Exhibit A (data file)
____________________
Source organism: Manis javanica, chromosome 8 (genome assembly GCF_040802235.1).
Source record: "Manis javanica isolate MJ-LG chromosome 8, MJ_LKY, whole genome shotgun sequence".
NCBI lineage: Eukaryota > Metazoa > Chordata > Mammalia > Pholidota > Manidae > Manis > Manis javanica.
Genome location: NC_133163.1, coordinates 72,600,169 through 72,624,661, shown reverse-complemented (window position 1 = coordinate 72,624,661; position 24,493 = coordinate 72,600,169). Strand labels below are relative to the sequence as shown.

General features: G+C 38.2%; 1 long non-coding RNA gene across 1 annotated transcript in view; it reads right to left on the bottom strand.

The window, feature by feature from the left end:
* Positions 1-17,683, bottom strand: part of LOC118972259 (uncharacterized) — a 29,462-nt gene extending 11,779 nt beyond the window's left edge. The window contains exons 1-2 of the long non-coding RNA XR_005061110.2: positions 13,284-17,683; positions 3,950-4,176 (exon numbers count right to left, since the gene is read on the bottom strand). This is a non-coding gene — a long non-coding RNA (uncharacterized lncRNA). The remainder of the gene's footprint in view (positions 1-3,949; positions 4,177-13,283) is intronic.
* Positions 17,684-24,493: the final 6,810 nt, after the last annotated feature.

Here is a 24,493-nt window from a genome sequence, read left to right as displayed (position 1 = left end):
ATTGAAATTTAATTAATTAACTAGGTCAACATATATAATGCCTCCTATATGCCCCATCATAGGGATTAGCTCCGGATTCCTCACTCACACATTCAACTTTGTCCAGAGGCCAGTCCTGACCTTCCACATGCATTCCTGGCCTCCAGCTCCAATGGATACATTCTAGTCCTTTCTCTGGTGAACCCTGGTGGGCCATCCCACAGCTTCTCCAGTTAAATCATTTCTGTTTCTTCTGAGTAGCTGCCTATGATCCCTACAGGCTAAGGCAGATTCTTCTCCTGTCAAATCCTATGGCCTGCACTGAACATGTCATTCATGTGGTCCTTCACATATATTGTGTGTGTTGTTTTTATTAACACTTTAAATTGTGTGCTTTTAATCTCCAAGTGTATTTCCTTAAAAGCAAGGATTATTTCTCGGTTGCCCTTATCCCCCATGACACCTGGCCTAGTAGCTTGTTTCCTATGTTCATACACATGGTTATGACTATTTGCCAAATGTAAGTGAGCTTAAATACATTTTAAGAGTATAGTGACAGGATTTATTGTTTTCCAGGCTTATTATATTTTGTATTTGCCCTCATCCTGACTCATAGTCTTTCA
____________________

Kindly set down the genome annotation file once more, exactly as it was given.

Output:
Source organism: Manis javanica, chromosome 8 (genome assembly GCF_040802235.1).
Source record: "Manis javanica isolate MJ-LG chromosome 8, MJ_LKY, whole genome shotgun sequence".
NCBI lineage: Eukaryota > Metazoa > Chordata > Mammalia > Pholidota > Manidae > Manis > Manis javanica.
Genome location: NC_133163.1, coordinates 72,600,169 through 72,624,661, shown reverse-complemented (window position 1 = coordinate 72,624,661; position 24,493 = coordinate 72,600,169). Strand labels below are relative to the sequence as shown.

General features: G+C 38.2%; 1 long non-coding RNA gene across 1 annotated transcript in view; it reads right to left on the bottom strand.

The window, feature by feature from the left end:
* Positions 1-17,683, bottom strand: part of LOC118972259 (uncharacterized) — a 29,462-nt gene extending 11,779 nt beyond the window's left edge. The window contains exons 1-2 of the long non-coding RNA XR_005061110.2: positions 13,284-17,683; positions 3,950-4,176 (exon numbers count right to left, since the gene is read on the bottom strand). This is a non-coding gene — a long non-coding RNA (uncharacterized lncRNA). The remainder of the gene's footprint in view (positions 1-3,949; positions 4,177-13,283) is intronic.
* Positions 17,684-24,493: the final 6,810 nt, after the last annotated feature.

Here is a 24,493-nt window from a genome sequence, read left to right as displayed (position 1 = left end):
ATTGAAATTTAATTAATTAACTAGGTCAACATATATAATGCCTCCTATATGCCCCATCATAGGGATTAGCTCCGGATTCCTCACTCACACATTCAACTTTGTCCAGAGGCCAGTCCTGACCTTCCACATGCATTCCTGGCCTCCAGCTCCAATGGATACATTCTAGTCCTTTCTCTGGTGAACCCTGGTGGGCCATCCCACAGCTTCTCCAGTTAAATCATTTCTGTTTCTTCTGAGTAGCTGCCTATGATCCCTACAGGCTAAGGCAGATTCTTCTCCTGTCAAATCCTATGGCCTGCACTGAACATGTCATTCATGTGGTCCTTCACATATATTGTGTGTGTTGTTTTTATTAACACTTTAAATTGTGTGCTTTTAATCTCCAAGTGTATTTCCTTAAAAGCAAGGATTATTTCTCGGTTGCCCTTATCCCCCATGACACCTGGCCTAGTAGCTTGTTTCCTATGTTCATACACATGGTTATGACTATTTGCCAAATGTAAGTGAGCTTAAATACATTTTAAGAGTATAGTGACAGGATTTATTGTTTTCCAGGCTTATTATATTTTGTATTTGCCCTCATCCTGACTCATAGTCTTTCA